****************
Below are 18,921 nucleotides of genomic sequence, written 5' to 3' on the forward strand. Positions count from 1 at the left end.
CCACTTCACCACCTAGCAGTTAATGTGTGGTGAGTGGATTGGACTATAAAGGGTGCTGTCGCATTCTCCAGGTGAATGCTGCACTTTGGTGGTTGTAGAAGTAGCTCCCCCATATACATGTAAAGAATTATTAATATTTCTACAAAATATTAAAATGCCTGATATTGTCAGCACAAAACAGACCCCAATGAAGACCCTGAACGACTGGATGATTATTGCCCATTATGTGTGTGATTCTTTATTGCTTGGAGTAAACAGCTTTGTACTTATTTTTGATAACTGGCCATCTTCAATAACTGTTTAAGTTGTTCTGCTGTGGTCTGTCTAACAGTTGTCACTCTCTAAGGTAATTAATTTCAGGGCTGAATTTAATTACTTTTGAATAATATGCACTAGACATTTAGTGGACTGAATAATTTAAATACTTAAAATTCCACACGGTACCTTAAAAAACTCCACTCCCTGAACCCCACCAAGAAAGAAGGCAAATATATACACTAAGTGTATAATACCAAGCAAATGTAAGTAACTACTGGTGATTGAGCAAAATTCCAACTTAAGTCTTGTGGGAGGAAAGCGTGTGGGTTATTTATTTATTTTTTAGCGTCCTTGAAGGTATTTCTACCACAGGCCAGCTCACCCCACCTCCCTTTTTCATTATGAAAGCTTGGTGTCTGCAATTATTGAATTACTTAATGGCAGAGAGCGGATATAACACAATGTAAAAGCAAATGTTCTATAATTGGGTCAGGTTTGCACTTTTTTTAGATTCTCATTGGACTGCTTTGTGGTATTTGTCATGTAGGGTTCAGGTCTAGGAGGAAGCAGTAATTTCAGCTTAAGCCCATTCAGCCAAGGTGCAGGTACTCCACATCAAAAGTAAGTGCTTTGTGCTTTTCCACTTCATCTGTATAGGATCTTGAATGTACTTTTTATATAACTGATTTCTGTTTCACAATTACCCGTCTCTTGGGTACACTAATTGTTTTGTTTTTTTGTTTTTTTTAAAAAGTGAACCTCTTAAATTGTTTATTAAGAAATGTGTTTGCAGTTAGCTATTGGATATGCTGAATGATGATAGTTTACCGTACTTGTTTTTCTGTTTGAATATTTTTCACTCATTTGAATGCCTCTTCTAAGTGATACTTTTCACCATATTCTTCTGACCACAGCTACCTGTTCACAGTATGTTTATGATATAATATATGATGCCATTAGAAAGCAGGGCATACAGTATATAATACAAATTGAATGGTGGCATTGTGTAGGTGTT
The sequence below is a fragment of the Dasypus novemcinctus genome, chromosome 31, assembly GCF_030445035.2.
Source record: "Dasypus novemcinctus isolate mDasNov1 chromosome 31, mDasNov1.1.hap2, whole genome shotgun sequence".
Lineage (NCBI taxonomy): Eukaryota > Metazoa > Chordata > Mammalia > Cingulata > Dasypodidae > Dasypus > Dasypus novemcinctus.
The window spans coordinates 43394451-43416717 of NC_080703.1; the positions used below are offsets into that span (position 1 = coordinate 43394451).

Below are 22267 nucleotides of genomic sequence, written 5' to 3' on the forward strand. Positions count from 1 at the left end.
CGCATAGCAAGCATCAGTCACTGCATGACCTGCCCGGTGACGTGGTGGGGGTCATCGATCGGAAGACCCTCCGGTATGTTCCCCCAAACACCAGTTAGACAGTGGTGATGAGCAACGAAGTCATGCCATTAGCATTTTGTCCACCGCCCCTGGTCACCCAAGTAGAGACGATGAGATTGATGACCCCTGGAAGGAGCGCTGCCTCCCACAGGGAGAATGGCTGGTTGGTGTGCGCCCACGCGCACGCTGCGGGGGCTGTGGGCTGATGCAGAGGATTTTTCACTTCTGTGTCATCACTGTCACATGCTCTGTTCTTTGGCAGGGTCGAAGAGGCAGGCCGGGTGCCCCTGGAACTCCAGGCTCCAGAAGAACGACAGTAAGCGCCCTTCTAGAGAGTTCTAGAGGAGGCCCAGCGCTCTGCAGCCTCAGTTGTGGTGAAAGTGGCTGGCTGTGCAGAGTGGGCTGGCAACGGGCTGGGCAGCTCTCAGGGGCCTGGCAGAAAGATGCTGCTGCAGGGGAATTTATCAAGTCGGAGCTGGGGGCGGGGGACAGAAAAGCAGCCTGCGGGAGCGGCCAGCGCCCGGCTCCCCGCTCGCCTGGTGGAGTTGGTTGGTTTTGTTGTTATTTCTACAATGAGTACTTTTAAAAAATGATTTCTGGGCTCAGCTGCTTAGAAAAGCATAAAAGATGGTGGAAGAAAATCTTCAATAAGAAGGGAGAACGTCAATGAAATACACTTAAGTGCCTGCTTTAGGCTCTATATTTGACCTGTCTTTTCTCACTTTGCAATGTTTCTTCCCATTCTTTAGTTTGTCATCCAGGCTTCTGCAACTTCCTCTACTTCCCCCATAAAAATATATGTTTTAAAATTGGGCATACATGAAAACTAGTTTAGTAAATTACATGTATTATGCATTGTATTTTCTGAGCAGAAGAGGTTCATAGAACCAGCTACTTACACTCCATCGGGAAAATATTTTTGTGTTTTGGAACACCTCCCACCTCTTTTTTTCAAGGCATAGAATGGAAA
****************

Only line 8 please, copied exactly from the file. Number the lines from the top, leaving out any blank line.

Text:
CGCATAGCAAGCATCAGTCACTGCATGACCTGCCCGGTGACGTGGTGGGGGTCATCGATCGGAAGACCCTCCGGTATGTTCCCCCAAACACCAGTTAGACAGTGGTGATGAGCAACGAAGTCATGCCATTAGCATTTTGTCCACCGCCCCTGGTCACCCAAGTAGAGACGATGAGATTGATGACCCCTGGAAGGAGCGCTGCCTCCCACAGGGAGAATGGCTGGTTGGTGTGCGCCCACGCGCACGCTGCGGGGGCTGTGGGCTGATGCAGAGGATTTTTCACTTCTGTGTCATCACTGTCACATGCTCTGTTCTTTGGCAGGGTCGAAGAGGCAGGCCGGGTGCCCCTGGAACTCCAGGCTCCAGAAGAACGACAGTAAGCGCCCTTCTAGAGAGTTCTAGAGGAGGCCCAGCGCTCTGCAGCCTCAGTTGTGGTGAAAGTGGCTGGCTGTGCAGAGTGGGCTGGCAACGGGCTGGGCAGCTCTCAGGGGCCTGGCAGAAAGATGCTGCTGCAGGGGAATTTATCAAGTCGGAGCTGGGGGCGGGGGACAGAAAAGCAGCCTGCGGGAGCGGCCAGCGCCCGGCTCCCCGCTCGCCTGGTGGAGTTGGTTGGTTTTGTTGTTATTTCTACAATGAGTACTTTTAAAAAATGATTTCTGGGCTCAGCTGCTTAGAAAAGCATAAAAGATGGTGGAAGAAAATCTTCAATAAGAAGGGAGAACGTCAATGAAATACACTTAAGTGCCTGCTTTAGGCTCTATATTTGACCTGTCTTTTCTCACTTTGCAATGTTTCTTCCCATTCTTTAGTTTGTCATCCAGGCTTCTGCAACTTCCTCTACTTCCCCCATAAAAATATATGTTTTAAAATTGGGCATACATGAAAACTAGTTTAGTAAATTACATGTATTATGCATTGTATTTTCTGAGCAGAAGAGGTTCATAGAACCAGCTACTTACACTCCATCGGGAAAATATTTTTGTGTTTTGGAACACCTCCCACCTCTTTTTTTCAAGGCATAGAATGGAAA